A much longer show (it ran for 3 months), a brand new venue, and overall a serious change of pace. The opening had a relatively small turnout, but that was okay. Nearly all of the paintings were sold before they were even hung at the venue – some before they were even finished.

What I learned:

• that everybody loves undersea creatures.
• that putting together contracts is exhausting but educational.
• that people can and will let you down, but other people will raise you back up.
• that blues and greens are inherently more intense colours.
• that octopi are incredibly hard to draw.
• that I shouldn’t schedule an art show opening for Mother’s Day.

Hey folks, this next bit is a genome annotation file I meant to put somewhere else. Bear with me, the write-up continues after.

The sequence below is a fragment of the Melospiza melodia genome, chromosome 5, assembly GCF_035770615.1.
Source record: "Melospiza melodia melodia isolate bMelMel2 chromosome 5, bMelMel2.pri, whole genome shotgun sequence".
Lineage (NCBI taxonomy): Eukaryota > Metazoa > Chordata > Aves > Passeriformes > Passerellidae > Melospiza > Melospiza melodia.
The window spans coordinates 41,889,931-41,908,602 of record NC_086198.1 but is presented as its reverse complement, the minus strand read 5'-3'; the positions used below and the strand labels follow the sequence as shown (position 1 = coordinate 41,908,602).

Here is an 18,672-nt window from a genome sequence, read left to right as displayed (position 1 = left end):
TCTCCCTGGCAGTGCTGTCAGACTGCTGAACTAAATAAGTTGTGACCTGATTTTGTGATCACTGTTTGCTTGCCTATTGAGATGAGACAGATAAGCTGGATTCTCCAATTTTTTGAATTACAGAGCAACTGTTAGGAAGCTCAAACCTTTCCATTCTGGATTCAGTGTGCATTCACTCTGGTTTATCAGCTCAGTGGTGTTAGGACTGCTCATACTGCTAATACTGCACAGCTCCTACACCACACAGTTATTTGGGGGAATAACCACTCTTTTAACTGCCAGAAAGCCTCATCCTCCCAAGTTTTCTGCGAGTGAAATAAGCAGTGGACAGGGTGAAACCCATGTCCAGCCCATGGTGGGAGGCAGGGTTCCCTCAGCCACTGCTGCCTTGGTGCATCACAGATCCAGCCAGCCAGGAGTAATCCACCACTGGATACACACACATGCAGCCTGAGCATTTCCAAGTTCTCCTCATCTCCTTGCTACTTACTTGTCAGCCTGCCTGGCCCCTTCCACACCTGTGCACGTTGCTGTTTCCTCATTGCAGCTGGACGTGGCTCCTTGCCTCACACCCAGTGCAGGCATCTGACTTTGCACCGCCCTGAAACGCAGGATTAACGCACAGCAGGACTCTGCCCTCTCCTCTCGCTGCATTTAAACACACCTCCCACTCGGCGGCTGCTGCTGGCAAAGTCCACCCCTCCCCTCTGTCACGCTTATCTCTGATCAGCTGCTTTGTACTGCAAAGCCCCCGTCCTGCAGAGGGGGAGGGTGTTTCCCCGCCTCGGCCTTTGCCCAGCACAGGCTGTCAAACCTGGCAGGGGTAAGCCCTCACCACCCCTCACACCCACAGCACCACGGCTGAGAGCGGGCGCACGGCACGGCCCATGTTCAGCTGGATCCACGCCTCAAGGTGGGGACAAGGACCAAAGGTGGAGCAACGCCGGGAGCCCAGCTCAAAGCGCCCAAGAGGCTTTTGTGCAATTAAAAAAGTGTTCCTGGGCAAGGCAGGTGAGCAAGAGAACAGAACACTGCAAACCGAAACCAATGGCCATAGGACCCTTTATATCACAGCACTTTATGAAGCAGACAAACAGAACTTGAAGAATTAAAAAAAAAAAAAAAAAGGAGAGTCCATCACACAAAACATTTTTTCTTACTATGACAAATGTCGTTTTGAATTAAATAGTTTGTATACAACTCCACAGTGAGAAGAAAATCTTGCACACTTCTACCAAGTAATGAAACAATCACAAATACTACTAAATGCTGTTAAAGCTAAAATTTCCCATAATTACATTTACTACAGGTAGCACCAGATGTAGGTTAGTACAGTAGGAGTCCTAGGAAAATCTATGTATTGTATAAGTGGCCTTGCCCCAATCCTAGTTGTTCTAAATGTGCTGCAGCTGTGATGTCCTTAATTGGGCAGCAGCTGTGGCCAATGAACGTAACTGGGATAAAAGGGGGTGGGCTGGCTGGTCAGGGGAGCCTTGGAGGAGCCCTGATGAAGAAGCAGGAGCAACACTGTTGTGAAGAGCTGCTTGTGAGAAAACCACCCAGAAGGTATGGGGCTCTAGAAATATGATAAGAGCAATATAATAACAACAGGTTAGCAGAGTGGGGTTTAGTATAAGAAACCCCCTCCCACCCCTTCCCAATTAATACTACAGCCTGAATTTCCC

• that X-Acto blades are sharp.
• that leaving the biggest, most crucial painting in a show till last isn’t such a bright idea.
• that borders aren’t necessary.

Ka-Pow!

Another new venue, and many new people were in attendance. Superheroes seemed like a natural fit for my art style and process, and sure enough, this was easily my most successful show to date (particularly if you factor in all the spin-off commissions I got from it). Also, the food was astounding, and once again I was treated like a star. This show opened all sorts of doors for me, too.

What I learned:

• that everybody loves superheroes.
• that putting on a show by myself isn’t actually that hard.
• that going hog wild with colour is a liberating experience.
• that light refraction is what makes the colours really pop.
• that mica flake gel is a gamechanger.
• that lipstick on your forehead is a great conversational gambit.
• that people really do care about Green Arrow.

Cocktails